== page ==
Thread: Allocating array concept

  1. #1
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    Allocating array concept

    Hi ;
    Regarding to initializing array with size variable isn't allowed in c, what confusing me is that lets assume I have like this-
    int n=add(5,6); //add is a function type int that return 6+5 which it's11
    int array[n];
    so this isn't allowed for allocating array, anyone could help me why? thanks alot.

    I known is variable, but once the compiler read int array[n] , the variable n is already having value which is 11 ..so it's like int array[11] and it should be legal ..

    thanks alot

  2. #2
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    Regarding to initializing array with size variable isn't allowed in c,
    What makes you think that using a variable sized array is not allowed in c? If you use the C99 version of the C standard VLA are legal, I don't recommend their use but they are legal.

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    >If you use the C99 version of the C standard VLA are legal, I don't recommend their use but they are legal.

    My education has now been updated. I too had assumed that they were not legal. Thank you!

    Now I wonder how this feature is implemented, especially after noticing a program that actually uses it: Print the longest common substring - GeeksforGeeks

    Perhaps the caller determines the lengths of two strings and passes them to the function because the variable-sized array must be allocated before the function does anything else. Does this two-dimensional array reside on the stack, or is it done with an implicit use of malloc() and free()?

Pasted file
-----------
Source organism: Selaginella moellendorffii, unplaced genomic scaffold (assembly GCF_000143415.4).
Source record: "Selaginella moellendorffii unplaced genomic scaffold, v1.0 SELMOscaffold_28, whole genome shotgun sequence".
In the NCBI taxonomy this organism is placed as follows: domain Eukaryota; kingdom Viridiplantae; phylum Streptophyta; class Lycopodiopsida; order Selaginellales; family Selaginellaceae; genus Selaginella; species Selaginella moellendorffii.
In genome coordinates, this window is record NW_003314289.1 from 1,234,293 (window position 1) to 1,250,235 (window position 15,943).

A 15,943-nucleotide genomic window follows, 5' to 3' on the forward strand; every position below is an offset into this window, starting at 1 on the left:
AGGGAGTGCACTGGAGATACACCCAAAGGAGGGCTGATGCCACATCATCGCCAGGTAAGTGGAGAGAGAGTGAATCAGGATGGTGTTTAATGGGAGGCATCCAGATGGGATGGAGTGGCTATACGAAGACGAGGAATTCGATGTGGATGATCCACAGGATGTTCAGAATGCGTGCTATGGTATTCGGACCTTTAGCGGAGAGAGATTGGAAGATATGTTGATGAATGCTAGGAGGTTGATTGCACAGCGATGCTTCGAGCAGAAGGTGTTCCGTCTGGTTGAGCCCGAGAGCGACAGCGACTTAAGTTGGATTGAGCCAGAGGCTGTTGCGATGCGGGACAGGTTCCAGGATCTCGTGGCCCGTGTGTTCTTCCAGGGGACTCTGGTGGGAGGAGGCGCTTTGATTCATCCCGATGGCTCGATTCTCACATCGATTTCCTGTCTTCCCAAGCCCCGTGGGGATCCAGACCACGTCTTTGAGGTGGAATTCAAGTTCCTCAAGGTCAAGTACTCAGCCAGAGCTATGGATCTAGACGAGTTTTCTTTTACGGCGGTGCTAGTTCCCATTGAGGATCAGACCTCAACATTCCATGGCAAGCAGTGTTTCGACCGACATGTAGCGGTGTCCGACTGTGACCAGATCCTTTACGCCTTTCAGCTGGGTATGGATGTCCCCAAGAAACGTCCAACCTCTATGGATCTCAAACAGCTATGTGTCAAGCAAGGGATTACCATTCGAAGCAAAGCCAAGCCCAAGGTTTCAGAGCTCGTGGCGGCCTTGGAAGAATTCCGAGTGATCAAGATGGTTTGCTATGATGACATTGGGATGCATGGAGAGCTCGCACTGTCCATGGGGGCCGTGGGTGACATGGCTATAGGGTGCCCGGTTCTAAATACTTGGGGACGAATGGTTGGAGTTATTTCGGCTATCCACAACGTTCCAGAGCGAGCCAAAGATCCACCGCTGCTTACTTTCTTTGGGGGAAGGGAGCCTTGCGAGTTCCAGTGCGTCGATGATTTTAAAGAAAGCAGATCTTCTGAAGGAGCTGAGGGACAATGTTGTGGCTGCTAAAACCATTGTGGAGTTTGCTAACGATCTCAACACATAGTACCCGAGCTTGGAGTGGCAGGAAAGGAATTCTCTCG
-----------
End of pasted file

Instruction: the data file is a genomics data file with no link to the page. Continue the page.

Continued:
What would happen if more memory were requested for this matrix than is available?

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    Now I wonder how this feature is implemented, especially after noticing a program that actually uses it:
    Since the code presented in that link is C++, VLA are not allowed since C++ doesn't allow VLA so those snippets are badly formed and should fail to compile when using a strictly conforming compiler.

    VLA are only truly available in C that is compiling to the C99 language standard, prior to C99 they were not allowed, and after the C99 standard they are optionally (implementations choice) available.

    When using the C99 standard a Variable Length Array is allowed, the arrays are "automatic" variables probably on the stack, they act like "static" arrays as far as the use is concerned.

    If you try to create arrays too large the program will crash.

    Again I do not recommend the use of VLA, if you need runtime sized arrays I recommend you use malloc()/free() in C and std::vector or new/delete in C++.

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